HACKENSACK, N.J. (CBSNewYork) -- Nicholas Pagano, the man suspected of setting a colleague on fire Monday at Hackensack University Medical Center, was found dead 24 hours later of a self-inflicted gunshot wound, according to authorities.
The Bergen County Prosecutor's Office said Pagano's body was discovered Tuesday morning in Waterford Township. He was wanted on charges of attempted murder, aggravated arson, aggravated assault and unlawful weapons possession.
The 31-year-old traveling nurse allegedly confronted a patient care technician around 5:15 a.m. Monday in a hospital break room. Authorities said he hit the woman with a wrench and set her on fire.
Pagano was not scheduled to work that day, CBS2's Nick Caloway reported.
A witness told police he saw Pagano near the break room and then heard a female screaming. The witness also told police he saw the victim running in the hallway, with Pagano chasing her.
Pagano left the hospital and after a manhunt, his body was found Tuesday morning in Camden County.
The 54-year-old victim suffered third-degree burns and needed stitches on her head. She was treated at the emergency room before being transferred to another hospital.
The episode left some people rattled.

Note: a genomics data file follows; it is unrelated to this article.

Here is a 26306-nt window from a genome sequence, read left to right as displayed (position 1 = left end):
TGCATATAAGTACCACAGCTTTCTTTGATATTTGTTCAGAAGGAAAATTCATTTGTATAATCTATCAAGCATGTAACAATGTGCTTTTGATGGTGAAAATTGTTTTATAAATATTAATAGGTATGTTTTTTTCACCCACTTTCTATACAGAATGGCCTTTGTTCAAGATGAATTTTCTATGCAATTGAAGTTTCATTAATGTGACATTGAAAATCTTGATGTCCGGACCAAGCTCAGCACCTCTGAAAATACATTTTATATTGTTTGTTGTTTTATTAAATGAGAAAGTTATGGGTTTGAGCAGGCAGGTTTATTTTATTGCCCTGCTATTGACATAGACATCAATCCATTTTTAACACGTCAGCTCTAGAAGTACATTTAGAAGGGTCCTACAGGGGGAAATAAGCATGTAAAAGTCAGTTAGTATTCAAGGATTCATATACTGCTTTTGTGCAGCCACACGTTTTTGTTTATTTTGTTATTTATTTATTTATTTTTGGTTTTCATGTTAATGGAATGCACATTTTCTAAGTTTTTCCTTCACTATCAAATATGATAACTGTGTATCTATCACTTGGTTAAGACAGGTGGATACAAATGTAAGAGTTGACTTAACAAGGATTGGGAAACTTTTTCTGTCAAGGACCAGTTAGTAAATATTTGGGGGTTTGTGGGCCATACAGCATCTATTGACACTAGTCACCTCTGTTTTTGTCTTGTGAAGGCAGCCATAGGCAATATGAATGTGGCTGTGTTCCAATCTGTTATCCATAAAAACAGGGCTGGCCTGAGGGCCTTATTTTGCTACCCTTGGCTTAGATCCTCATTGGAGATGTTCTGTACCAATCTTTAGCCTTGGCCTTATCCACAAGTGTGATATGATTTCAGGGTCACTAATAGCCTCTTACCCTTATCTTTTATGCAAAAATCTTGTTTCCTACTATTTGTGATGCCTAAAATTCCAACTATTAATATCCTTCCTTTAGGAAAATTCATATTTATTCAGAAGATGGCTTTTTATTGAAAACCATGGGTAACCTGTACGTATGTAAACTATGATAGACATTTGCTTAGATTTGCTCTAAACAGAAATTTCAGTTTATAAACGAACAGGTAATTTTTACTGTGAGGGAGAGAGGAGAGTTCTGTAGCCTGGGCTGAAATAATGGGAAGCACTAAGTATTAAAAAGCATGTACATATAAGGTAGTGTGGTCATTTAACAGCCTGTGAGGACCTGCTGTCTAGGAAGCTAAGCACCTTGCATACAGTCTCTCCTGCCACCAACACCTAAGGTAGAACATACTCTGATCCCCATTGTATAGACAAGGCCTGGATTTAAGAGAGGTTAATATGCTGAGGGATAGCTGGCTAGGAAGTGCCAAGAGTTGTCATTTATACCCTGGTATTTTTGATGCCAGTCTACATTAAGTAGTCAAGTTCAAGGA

"You're not safe anywhere. It's scary. I can't imagine how something like that could happen," said Maywood resident Carol Macbeth, who was visiting her husband in the hospital. "And I feel so sorry for that woman because she is going to suffer the rest of her life."
The attack comes with health care workers already under incredible stress, dealing with the pandemic and staffing shortages.
Psychologist Dr. Alexandra Stratyner said violent encounters like this one can weigh heavily on health care workers in Hackensack, or really anywhere.
"To see that something like this can happen in the workplace, this is tremendously stressful and it can take a toll. And health care providers might be experiencing some fear of 'Could this happen to me?'" Stratyner said.
Pagano had been a registered nurse licensed in New Jersey since 2016. The hospital said he passed all the background checks required to work there.
A motive for the attack is still unknown.
CBS2's Nick Caloway contributed to this report. Editor's note: This story first appeared on Feb. 8.
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